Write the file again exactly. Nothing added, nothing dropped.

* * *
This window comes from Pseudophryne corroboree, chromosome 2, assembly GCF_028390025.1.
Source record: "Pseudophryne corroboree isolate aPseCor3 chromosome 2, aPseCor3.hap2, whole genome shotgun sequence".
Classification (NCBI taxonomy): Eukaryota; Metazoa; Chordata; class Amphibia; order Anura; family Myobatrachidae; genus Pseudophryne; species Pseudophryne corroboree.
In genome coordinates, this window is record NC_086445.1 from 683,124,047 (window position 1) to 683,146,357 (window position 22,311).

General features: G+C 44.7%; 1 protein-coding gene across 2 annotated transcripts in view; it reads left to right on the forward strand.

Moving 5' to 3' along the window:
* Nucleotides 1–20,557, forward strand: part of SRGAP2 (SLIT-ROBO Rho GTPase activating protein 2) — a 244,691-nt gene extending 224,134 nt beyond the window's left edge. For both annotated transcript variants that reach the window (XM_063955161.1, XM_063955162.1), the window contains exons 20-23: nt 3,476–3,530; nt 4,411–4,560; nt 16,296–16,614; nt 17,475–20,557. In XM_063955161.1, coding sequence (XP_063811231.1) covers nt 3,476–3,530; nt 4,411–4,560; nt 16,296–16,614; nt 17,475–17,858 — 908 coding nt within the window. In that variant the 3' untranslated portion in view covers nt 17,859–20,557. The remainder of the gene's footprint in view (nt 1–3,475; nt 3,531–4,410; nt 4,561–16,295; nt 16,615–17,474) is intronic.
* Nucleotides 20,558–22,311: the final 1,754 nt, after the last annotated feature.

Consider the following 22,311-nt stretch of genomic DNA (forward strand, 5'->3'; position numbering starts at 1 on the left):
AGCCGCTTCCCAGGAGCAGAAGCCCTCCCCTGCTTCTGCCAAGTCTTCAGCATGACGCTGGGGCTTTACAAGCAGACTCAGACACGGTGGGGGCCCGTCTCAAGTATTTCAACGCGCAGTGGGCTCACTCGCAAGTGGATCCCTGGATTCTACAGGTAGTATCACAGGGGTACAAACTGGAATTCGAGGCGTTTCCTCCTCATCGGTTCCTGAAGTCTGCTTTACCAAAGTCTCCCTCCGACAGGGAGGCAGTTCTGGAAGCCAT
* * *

This window comes from Pseudophryne corroboree, chromosome 2, assembly GCF_028390025.1.
Source record: "Pseudophryne corroboree isolate aPseCor3 chromosome 2, aPseCor3.hap2, whole genome shotgun sequence".
Classification (NCBI taxonomy): Eukaryota; Metazoa; Chordata; class Amphibia; order Anura; family Myobatrachidae; genus Pseudophryne; species Pseudophryne corroboree.
In genome coordinates, this window is record NC_086445.1 from 683,124,047 (window position 1) to 683,146,357 (window position 22,311).

General features: G+C 44.7%; 1 protein-coding gene across 2 annotated transcripts in view; it reads left to right on the forward strand.

Moving 5' to 3' along the window:
* Nucleotides 1–20,557, forward strand: part of SRGAP2 (SLIT-ROBO Rho GTPase activating protein 2) — a 244,691-nt gene extending 224,134 nt beyond the window's left edge. For both annotated transcript variants that reach the window (XM_063955161.1, XM_063955162.1), the window contains exons 20-23: nt 3,476–3,530; nt 4,411–4,560; nt 16,296–16,614; nt 17,475–20,557. In XM_063955161.1, coding sequence (XP_063811231.1) covers nt 3,476–3,530; nt 4,411–4,560; nt 16,296–16,614; nt 17,475–17,858 — 908 coding nt within the window. In that variant the 3' untranslated portion in view covers nt 17,859–20,557. The remainder of the gene's footprint in view (nt 1–3,475; nt 3,531–4,410; nt 4,561–16,295; nt 16,615–17,474) is intronic.
* Nucleotides 20,558–22,311: the final 1,754 nt, after the last annotated feature.

Consider the following 22,311-nt stretch of genomic DNA (forward strand, 5'->3'; position numbering starts at 1 on the left):
AGCCGCTTCCCAGGAGCAGAAGCCCTCCCCTGCTTCTGCCAAGTCTTCAGCATGACGCTGGGGCTTTACAAGCAGACTCAGACACGGTGGGGGCCCGTCTCAAGTATTTCAACGCGCAGTGGGCTCACTCGCAAGTGGATCCCTGGATTCTACAGGTAGTATCACAGGGGTACAAACTGGAATTCGAGGCGTTTCCTCCTCATCGGTTCCTGAAGTCTGCTTTACCAAAGTCTCCCTCCGACAGGGAGGCAGTTCTGGAAGCCAT